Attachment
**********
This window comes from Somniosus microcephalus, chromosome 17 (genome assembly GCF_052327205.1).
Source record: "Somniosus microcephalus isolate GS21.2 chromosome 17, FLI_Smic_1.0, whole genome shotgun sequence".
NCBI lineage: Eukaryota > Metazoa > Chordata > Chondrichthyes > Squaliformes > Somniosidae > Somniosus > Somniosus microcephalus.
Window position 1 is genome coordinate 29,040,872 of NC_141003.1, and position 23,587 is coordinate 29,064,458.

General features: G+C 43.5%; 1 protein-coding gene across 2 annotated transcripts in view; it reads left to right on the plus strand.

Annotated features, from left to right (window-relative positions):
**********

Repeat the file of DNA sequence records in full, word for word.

This window comes from Somniosus microcephalus, chromosome 17 (genome assembly GCF_052327205.1).
Source record: "Somniosus microcephalus isolate GS21.2 chromosome 17, FLI_Smic_1.0, whole genome shotgun sequence".
NCBI lineage: Eukaryota > Metazoa > Chordata > Chondrichthyes > Squaliformes > Somniosidae > Somniosus > Somniosus microcephalus.
Window position 1 is genome coordinate 29,040,872 of NC_141003.1, and position 23,587 is coordinate 29,064,458.

General features: G+C 43.5%; 1 protein-coding gene across 2 annotated transcripts in view; it reads left to right on the plus strand.

Annotated features, from left to right (window-relative positions):